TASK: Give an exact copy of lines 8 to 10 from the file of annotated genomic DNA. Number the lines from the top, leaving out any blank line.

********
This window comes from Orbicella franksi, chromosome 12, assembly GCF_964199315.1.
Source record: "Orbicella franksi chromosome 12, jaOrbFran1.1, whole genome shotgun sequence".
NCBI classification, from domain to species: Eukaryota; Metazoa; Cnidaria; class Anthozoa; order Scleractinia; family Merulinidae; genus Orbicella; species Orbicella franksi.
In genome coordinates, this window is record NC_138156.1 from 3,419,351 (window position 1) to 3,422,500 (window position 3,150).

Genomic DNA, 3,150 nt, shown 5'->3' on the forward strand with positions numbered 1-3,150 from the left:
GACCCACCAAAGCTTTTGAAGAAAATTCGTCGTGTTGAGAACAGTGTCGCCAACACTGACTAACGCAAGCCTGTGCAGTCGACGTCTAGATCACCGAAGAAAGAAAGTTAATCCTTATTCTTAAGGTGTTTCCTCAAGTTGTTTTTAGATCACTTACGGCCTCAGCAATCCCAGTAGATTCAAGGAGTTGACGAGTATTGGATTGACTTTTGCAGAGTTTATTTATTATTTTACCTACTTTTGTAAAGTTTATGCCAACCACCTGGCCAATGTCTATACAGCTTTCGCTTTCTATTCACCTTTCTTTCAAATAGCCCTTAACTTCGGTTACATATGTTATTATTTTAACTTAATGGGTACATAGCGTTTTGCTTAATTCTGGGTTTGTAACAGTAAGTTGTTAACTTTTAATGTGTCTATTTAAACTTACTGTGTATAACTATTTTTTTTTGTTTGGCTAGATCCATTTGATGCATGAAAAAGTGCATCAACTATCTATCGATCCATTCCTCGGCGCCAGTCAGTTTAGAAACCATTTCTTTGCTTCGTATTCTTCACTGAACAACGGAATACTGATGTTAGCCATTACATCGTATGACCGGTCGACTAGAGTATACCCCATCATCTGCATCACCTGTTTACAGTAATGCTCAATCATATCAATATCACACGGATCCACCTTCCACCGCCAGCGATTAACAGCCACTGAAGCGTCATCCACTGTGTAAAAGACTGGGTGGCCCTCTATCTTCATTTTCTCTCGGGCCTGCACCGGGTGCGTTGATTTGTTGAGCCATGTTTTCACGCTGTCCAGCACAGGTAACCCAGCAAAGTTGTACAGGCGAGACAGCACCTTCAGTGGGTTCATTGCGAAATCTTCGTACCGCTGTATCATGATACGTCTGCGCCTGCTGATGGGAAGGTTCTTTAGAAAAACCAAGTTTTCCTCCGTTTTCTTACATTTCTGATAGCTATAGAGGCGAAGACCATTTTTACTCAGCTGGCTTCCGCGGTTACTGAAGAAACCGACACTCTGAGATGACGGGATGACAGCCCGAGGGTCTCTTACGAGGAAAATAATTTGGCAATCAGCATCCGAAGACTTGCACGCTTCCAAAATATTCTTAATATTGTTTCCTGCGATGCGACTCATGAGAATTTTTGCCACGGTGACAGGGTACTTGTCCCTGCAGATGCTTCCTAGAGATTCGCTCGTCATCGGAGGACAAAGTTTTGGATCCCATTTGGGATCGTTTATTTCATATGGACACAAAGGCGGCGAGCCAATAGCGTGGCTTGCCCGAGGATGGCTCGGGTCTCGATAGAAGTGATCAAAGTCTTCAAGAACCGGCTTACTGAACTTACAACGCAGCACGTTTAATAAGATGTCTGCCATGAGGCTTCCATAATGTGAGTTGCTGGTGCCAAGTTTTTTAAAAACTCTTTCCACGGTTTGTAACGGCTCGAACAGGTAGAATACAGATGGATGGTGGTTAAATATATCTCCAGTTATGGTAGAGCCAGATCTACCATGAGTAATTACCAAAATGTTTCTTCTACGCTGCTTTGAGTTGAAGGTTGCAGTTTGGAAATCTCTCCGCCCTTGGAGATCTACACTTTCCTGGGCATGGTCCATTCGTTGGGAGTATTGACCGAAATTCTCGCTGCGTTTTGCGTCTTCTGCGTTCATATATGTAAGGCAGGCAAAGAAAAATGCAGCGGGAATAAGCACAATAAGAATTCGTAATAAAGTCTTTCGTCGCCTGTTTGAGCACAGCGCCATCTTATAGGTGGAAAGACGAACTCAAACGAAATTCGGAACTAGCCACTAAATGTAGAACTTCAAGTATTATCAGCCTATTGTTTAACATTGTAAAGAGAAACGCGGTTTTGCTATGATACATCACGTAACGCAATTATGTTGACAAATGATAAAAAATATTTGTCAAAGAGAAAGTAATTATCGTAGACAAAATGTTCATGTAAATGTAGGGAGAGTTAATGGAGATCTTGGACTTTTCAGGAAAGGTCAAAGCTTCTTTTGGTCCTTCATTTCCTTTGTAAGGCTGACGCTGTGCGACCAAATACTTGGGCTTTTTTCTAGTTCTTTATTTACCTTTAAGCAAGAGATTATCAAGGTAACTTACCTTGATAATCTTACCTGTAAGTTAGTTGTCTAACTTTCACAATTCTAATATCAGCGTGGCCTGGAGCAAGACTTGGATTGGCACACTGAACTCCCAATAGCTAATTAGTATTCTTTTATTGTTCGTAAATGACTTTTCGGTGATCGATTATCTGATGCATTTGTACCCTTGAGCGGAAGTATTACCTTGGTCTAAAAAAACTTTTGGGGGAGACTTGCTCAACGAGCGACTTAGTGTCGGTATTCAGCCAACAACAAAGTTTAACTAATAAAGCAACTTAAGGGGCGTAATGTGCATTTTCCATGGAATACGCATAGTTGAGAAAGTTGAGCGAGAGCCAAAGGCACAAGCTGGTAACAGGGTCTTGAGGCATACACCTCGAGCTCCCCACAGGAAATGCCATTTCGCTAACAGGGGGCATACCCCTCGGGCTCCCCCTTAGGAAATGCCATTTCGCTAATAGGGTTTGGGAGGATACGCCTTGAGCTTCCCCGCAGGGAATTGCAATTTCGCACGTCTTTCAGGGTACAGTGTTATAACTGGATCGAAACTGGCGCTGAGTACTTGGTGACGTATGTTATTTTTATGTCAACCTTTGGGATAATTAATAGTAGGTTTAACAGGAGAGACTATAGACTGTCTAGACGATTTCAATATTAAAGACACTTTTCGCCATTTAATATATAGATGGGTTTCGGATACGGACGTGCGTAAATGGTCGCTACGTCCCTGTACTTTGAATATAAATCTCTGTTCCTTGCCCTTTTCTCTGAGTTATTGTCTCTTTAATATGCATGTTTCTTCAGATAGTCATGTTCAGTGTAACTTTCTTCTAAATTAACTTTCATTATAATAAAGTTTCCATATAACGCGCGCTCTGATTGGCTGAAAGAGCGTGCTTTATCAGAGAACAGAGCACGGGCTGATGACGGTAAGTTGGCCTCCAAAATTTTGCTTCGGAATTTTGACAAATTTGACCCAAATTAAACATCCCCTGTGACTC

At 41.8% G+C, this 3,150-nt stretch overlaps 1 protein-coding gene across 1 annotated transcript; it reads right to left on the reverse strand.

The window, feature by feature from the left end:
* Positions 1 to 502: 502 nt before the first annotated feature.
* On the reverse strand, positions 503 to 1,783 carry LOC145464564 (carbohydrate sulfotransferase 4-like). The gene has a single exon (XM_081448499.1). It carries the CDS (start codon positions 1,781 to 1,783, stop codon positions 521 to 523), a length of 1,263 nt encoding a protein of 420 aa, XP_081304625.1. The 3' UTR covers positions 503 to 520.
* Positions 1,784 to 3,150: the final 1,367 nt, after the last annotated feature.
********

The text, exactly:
The window, feature by feature from the left end:
* Positions 1 to 502: 502 nt before the first annotated feature.
* On the reverse strand, positions 503 to 1,783 carry LOC145464564 (carbohydrate sulfotransferase 4-like). The gene has a single exon (XM_081448499.1). It carries the CDS (start codon positions 1,781 to 1,783, stop codon positions 521 to 523), a length of 1,263 nt encoding a protein of 420 aa, XP_081304625.1. The 3' UTR covers positions 503 to 520.